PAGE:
I was eventually pulled into the home office on a promotion, and I debated about taking it, for it meant, for all practical purposes, returning full time to my home's walls and windows. And although I did it, and became again accustomed to sleeping in a soft bed every night, I think often of my voluntary hobo days.

But yours has not been the story of the voluntary bindlestiff, choosing freedom from convention, and it is good to hear you have landed in a good place of welcoming walls and roof, until your home is fit shelter again. Good luck on the reconstruction, and good sleep in your temporary soft bed.

10/15/2004 11:07 PM  
Blogger Tom Matrullo said...

I'm belatedly finding this appreciated comment, with which I have much sympathy. I suspect a lot of USians would prefer this sort of "vagabondage" if it were practicable. What strikes me in both Mexico and Canada, where it's easier to do, is that there is very inexpensive camping or open space available for this, and there is also a much better organized public availability of food preparation and, and a shared common memory of nature as where we live, as opposed to something we visit in conquering Hummmmmmers. Also, other countries have less general fear of psychopaths, perhaps with reason. We could also devise homes that remain more open to the outside world, but don't. There seems a deliberate turning away. Paradoxically, homes with "enclosed" gardens seem more as if they're admitting nature. Thanks too for the good wishes.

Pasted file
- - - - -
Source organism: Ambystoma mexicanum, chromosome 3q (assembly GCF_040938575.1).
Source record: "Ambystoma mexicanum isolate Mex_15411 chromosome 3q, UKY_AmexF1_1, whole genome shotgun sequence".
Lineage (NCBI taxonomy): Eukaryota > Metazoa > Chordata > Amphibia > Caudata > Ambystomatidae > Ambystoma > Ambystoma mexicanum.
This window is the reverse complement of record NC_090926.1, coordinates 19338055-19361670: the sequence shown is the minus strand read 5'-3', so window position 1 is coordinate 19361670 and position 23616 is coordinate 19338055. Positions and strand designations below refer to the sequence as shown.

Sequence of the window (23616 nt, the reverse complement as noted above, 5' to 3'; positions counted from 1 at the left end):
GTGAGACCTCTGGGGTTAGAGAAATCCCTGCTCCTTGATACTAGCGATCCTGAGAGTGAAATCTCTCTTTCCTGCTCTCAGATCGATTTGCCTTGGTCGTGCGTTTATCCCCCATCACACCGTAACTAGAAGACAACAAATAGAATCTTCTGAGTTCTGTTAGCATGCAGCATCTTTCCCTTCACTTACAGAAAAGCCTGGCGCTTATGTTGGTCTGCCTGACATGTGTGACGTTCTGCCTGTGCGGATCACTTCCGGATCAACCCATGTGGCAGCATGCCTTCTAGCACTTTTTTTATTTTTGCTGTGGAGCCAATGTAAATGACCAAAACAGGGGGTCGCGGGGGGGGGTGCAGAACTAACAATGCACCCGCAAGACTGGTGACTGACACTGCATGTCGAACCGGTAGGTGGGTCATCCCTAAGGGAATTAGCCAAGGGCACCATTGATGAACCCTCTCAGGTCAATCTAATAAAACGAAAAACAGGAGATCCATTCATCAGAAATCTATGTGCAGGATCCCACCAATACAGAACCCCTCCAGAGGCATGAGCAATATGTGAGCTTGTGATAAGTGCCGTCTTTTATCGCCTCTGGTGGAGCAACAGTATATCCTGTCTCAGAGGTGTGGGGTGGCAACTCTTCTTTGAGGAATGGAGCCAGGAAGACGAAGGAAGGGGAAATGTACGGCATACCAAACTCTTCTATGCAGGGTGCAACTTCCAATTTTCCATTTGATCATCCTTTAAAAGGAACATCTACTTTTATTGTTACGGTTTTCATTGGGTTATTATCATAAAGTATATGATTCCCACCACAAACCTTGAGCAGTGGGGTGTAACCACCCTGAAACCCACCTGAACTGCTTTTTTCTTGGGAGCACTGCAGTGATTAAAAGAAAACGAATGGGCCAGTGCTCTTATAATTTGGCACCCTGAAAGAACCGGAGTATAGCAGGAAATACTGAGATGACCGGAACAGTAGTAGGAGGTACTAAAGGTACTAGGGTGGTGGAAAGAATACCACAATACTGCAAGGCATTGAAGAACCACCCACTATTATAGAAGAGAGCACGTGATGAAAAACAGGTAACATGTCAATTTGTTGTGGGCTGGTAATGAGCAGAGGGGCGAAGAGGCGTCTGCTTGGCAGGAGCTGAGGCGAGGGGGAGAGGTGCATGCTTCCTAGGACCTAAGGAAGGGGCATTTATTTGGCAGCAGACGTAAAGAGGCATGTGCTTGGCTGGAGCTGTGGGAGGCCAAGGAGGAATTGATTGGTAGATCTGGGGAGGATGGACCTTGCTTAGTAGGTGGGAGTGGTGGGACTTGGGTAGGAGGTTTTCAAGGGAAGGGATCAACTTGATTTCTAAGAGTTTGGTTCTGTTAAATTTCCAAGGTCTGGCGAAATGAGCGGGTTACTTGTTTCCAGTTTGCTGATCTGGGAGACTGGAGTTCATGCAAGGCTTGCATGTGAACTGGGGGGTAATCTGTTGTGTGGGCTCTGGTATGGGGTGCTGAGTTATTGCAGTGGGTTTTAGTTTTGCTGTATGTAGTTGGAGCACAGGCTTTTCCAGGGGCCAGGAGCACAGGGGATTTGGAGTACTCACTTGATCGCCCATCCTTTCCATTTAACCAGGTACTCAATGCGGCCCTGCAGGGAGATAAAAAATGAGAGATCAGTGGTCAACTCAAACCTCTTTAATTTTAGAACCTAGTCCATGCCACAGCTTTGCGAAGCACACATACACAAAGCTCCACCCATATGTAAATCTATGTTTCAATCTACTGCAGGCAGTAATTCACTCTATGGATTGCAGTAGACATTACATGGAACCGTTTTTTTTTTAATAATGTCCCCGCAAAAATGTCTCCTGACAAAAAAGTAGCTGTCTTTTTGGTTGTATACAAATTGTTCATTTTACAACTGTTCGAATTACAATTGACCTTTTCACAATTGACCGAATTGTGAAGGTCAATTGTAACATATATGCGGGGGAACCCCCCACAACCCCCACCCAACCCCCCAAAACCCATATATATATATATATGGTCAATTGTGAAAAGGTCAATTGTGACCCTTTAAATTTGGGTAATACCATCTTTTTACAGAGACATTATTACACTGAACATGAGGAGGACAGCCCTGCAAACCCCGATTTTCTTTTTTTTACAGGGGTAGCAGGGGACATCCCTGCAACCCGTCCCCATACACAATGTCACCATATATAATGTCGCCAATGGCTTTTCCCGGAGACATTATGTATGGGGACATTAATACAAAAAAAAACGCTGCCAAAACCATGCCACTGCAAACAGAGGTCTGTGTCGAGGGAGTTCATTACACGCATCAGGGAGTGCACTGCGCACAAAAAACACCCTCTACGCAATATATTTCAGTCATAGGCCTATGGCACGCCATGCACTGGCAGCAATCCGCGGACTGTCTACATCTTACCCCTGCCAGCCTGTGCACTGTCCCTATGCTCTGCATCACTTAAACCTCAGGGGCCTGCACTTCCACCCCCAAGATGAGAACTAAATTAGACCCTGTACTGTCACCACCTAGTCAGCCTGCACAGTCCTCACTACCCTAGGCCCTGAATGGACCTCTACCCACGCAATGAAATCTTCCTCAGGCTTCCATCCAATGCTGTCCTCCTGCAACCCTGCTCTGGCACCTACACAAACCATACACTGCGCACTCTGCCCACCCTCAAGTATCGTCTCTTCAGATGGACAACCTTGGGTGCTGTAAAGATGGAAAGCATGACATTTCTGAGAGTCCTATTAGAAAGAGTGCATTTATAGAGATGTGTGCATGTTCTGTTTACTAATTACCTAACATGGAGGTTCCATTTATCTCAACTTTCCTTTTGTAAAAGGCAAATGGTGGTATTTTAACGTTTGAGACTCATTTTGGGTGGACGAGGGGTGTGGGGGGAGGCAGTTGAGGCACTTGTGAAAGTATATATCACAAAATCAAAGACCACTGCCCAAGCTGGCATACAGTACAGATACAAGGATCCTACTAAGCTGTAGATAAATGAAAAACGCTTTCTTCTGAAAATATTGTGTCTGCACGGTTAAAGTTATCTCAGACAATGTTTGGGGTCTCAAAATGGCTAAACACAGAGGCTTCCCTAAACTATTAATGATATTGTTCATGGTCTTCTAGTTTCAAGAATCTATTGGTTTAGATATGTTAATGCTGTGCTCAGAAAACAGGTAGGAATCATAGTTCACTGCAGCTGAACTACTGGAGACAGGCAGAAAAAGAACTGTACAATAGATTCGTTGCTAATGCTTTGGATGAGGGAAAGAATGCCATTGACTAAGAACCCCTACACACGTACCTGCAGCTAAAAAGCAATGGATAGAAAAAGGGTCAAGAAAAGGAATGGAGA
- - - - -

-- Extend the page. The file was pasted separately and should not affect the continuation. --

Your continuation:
10/16/2004 8:44 AM  
Blogger Jon Husband said...

Here's something I've always wondered about. I suspect the conditions are somewhat different in the US than in Cnada, but ... up here there's a reasonable amount of assisted housing (read flophouses) in the inner city, where hard-up people have subsidized shelter provided by the government (provincial and/or municipal). I believe the costs all in run to approximately $100 per day (might be 50 or 60, I'm not sure). There are only so many,and the flophouse owners make out like bandits. Always full.

I've always thought that it would end up costing much less, and perhaps change the social dynamics, if the providers instead offered (one time) a good condition used Volkswagen van (the Westphalia type, with a little stove and fridge ... for them what insists on incentives, it would behoove owners to keep their home in good nick, and it would certainly be cheaper in the long run than the continuous (and increasing every year) payments to flophouse owners. And I suspect that it would or could free up to some extent the lives of many who are unfortunate enough to find themselves in such need.

The optics related to selling such an idea to authoritarian government types might be tricky, though. No hobos here, please.

10/21/2004 7:41 PM  
Blogger Jon Husband said...

There's also this, and this

10/21/2004 7:46 PM  
Blogger jon said...

After we paid for our kids girl summer camp we found it tough to recover! I totally agree with you!

10/02/2005 6:26 PM  
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10/03/2005 4:43 PM  
Blogger . said...


7/03/2006 6:14 PM